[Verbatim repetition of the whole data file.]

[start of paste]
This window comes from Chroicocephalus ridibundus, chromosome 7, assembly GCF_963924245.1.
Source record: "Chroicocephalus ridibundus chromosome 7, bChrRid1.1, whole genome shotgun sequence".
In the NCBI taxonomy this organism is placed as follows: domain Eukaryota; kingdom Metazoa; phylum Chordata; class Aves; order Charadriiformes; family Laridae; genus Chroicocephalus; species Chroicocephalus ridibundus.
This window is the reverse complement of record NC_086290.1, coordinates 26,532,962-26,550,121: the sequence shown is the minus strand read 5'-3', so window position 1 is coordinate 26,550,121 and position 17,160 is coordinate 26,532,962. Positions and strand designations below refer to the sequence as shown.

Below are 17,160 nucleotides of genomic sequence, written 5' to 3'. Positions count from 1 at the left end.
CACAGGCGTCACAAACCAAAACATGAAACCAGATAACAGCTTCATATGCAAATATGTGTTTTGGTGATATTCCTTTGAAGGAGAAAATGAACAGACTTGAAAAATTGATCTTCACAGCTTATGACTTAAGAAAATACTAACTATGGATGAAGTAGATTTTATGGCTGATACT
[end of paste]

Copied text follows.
This window comes from Chroicocephalus ridibundus, chromosome 7, assembly GCF_963924245.1.
Source record: "Chroicocephalus ridibundus chromosome 7, bChrRid1.1, whole genome shotgun sequence".
In the NCBI taxonomy this organism is placed as follows: domain Eukaryota; kingdom Metazoa; phylum Chordata; class Aves; order Charadriiformes; family Laridae; genus Chroicocephalus; species Chroicocephalus ridibundus.
This window is the reverse complement of record NC_086290.1, coordinates 26,532,962-26,550,121: the sequence shown is the minus strand read 5'-3', so window position 1 is coordinate 26,550,121 and position 17,160 is coordinate 26,532,962. Positions and strand designations below refer to the sequence as shown.

Below are 17,160 nucleotides of genomic sequence, written 5' to 3'. Positions count from 1 at the left end.
CACAGGCGTCACAAACCAAAACATGAAACCAGATAACAGCTTCATATGCAAATATGTGTTTTGGTGATATTCCTTTGAAGGAGAAAATGAACAGACTTGAAAAATTGATCTTCACAGCTTATGACTTAAGAAAATACTAACTATGGATGAAGTAGATTTTATGGCTGATACT